Texas defensive coordinator Will Muschamp was bleeding from a 5-inch scratch on his left cheek after Texas' 52-10 victory over Florida Atlantic. When asked what happened, he mumbled something about a busted coverage in the first half and a headset getting yanked off.
"We didn't play well on third down," Muschamp snapped. "The bottom line is we're not satisfied. We've got a lot of mistakes to correct and we will."
Coach Boom was suddenly Coach Blood.
Last year, Texas opened the season with a 21-3 halftime lead and then was outscored 10-0 in the second half by the same Arkansas State team from the Sun Belt that knocked off Texas A&M 18-14 Saturday night in College Station. It was a bad omen for the season. Texas struggled the first nine weeks to find an identity.
Even with Texas giving up one huge play after another on third down to start the game, the 11th-ranked Longhorns managed to find an identity this season in Week 1.
Wild, woolly, young, resilient, fast, frenetic and physical.
"We played tonight like we did in the bowl game," Mack Brown said, referring to a 52-34 Holiday Bowl victory over Arizona State. "There was a huge carryover."
Brown lived up to his promise to keep things wide open on offense and to put young players on the field. Texas ran a reverse pass by receiver Jordan Shipley that fell incomplete. But Shipley converted a fake field goal for a first down on fourth-and-2 from the FAU 14 in the second quarter. It helped set up a 2-yard TD run by Colt McCoy that put Texas up 28-3 with 3:25 left in the half.
McCoy and John Chiles were on the field together in the Q Package four times (those plays produced about 15 yards - six of those coming on a pass reception by Chiles - as well as McCoy's lone bad pass of the night, which was nearly intercepted).
Texas ran for 232 yards, led by McCoy (103) and Vondrell McGee (63). And Blaine Irby emerged as McCoy's new security blanket with seven catches for 62 yards and a touchdown. Redshirt freshman Malcolm Williams started at the No. 3 receiver and played well with three catches for 25 yards and some nice downfield blocking.
At least seven true freshmen played for Texas - including starting safety Blake Gideon from nearby Leander. Gideon sniffed out a screen on the opening drive and leveled tight end Jamari Grant as the pass fell incomplete.
And while the defense got off to a rough start, giving up third-down conversion passes of 22, 15, 33 and 62 yards in the first quarter, the Longhorns bounced back and shut out FAU in the second half.
"With all the slide protection, they eliminated a lot of our pressure," Muschamp said. "The big play they hit in the first half, we pressured. They maxed it, and they hit (Cortez) Gent in the middle of the field (for 33 yards on third-and-7). We stayed doubled on him most of the game. That was the one play we weren't.
"We made some adjustments. We stayed out of the pressure (in the second half) because of their protections and because of our double coverage on the X (Gent)."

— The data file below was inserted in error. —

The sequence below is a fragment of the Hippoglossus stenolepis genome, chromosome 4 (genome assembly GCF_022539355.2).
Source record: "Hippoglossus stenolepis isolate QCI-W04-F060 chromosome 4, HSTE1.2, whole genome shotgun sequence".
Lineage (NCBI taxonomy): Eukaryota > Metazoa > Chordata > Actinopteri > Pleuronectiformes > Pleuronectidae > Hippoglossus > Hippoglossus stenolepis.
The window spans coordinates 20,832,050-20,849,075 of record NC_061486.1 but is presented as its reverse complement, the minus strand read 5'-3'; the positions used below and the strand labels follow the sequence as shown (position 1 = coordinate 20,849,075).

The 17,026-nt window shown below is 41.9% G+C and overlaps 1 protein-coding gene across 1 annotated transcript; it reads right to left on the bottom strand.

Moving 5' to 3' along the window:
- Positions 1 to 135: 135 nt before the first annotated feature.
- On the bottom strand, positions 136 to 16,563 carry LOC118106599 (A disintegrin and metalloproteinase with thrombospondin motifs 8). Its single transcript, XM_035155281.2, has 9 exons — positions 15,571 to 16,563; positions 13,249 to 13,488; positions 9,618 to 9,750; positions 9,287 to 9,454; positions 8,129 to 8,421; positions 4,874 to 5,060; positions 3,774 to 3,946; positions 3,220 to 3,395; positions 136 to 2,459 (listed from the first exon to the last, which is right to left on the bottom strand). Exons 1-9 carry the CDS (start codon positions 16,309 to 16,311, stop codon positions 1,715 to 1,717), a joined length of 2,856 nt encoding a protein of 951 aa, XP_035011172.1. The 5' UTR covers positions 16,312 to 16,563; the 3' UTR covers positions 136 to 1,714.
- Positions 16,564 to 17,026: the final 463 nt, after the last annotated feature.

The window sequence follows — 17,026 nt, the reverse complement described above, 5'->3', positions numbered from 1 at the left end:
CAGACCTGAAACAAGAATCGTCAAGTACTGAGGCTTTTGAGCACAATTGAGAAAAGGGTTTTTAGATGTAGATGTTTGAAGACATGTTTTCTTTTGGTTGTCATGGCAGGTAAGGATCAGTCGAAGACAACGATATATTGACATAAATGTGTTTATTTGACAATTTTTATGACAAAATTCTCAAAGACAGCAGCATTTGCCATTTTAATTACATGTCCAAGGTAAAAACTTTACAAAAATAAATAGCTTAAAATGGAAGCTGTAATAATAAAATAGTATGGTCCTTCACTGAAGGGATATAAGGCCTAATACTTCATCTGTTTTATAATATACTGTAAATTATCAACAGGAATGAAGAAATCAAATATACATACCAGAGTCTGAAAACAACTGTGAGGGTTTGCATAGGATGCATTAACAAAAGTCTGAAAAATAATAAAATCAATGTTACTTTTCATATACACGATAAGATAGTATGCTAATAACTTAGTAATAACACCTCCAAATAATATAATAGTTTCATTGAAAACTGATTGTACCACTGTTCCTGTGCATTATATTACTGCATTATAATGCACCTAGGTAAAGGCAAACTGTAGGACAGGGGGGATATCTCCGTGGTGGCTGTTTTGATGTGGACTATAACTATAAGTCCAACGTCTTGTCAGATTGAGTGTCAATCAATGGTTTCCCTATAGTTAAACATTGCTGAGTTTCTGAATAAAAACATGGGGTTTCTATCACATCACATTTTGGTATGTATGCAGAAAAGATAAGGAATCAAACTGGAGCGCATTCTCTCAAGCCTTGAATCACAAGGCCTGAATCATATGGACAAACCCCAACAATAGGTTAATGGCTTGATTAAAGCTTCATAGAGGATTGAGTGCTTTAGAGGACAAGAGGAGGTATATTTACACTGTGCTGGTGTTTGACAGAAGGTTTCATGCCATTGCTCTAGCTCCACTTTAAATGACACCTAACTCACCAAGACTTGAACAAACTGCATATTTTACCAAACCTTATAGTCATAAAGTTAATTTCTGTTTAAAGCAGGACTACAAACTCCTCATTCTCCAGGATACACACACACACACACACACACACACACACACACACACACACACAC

Florida Atlantic nearly had as many yards (239) at halftime as Texas (264), and the score could have easily been tied instead of Texas leading 28-10. Both teams averaged 6.6 yards per play. The difference was the Owls turned the ball over twice in the first half - both deep in Texas territory. UT had no turnovers for the game.
TWO HUGE TURNOVERS
Junior linebacker Sergio Kindle, in his highly anticipated first career start, showed up immediately. With FAU facing second-and-10 from the Texas 16 on its opening drive, there was a bad snap over the head of quarterback Rusty Smith. Kindle boxed Smith out from the ball and recovered it 23 yards up field at the Texas 39.
The Longhorns converted the turnover into an eight-play, 61-yard drive capped with a 1-yard TD plunge by fullback Cody Johnson. The score gave fans their first look at Texas' 2008 Jumbo Package, which included two tight ends and a full-house backfield of Johnson, Chris Ogbannaya and defensive tackle Roy Miller.
"I was excited about the effort tonight. Everyone was hustling," Miller said. "This team has raw talent that needs to be molded. Everyone needs to keep staying in the film room. That's how we're going to keep improving."
Redshirt freshman safety Earl Thomas' night was epitomized in a single drive. Facing third-and-10 from his own 30, Smith hit Grant for what should have been a 10-yard gain. But Thomas missed the tackle, allowing it to turn into a 62-yard catch-and-run to the Texas 8.
Two plays later, however, Henry Melton, then Thomas tipped a pass that even Ryan Palmer could catch for his first interception since 2006 in the end zone. FAU's second trip inside the red zone was snuffed.
"The first half, we were getting a feel for it and getting our feet wet," said Thomas, who later blocked a punt. "The second half, we knew what we were being thrown up against."
Added Palmer, "I gave Earl a big hug. What impressed me most was how calm Earl and Blake were back there. They were making calls. When we shifted defenses, they were making the audibles. Everyone's athletic, but when you're on top of your assignments like they are, the sky's the limit."
AN EXCLAMATION POINT
The defense put an exclamation point on the second half by stuffing Smith on a quarterback sneak for no gain on fourth-and-1 from the FAU 45 with 12:15 left in the third quarter. Lamarr Houston got penetration, then Rashad Bobino and Rod Muckelroy came flying in.
"That play was huge," Brown said. "Last year, it was 21-3 against Arkansas State and instead of stopping them on fourth down, we let them make it by six inches. I thought the interception in the end zone, the fumble recovery as they were moving the ball, the turnover game and all the things that make a difference in games I thought we did well tonight.
"Outside of the explosive plays we gave up on third down and getting out of some lanes on kickoff coverage, we played a near perfect opener for us."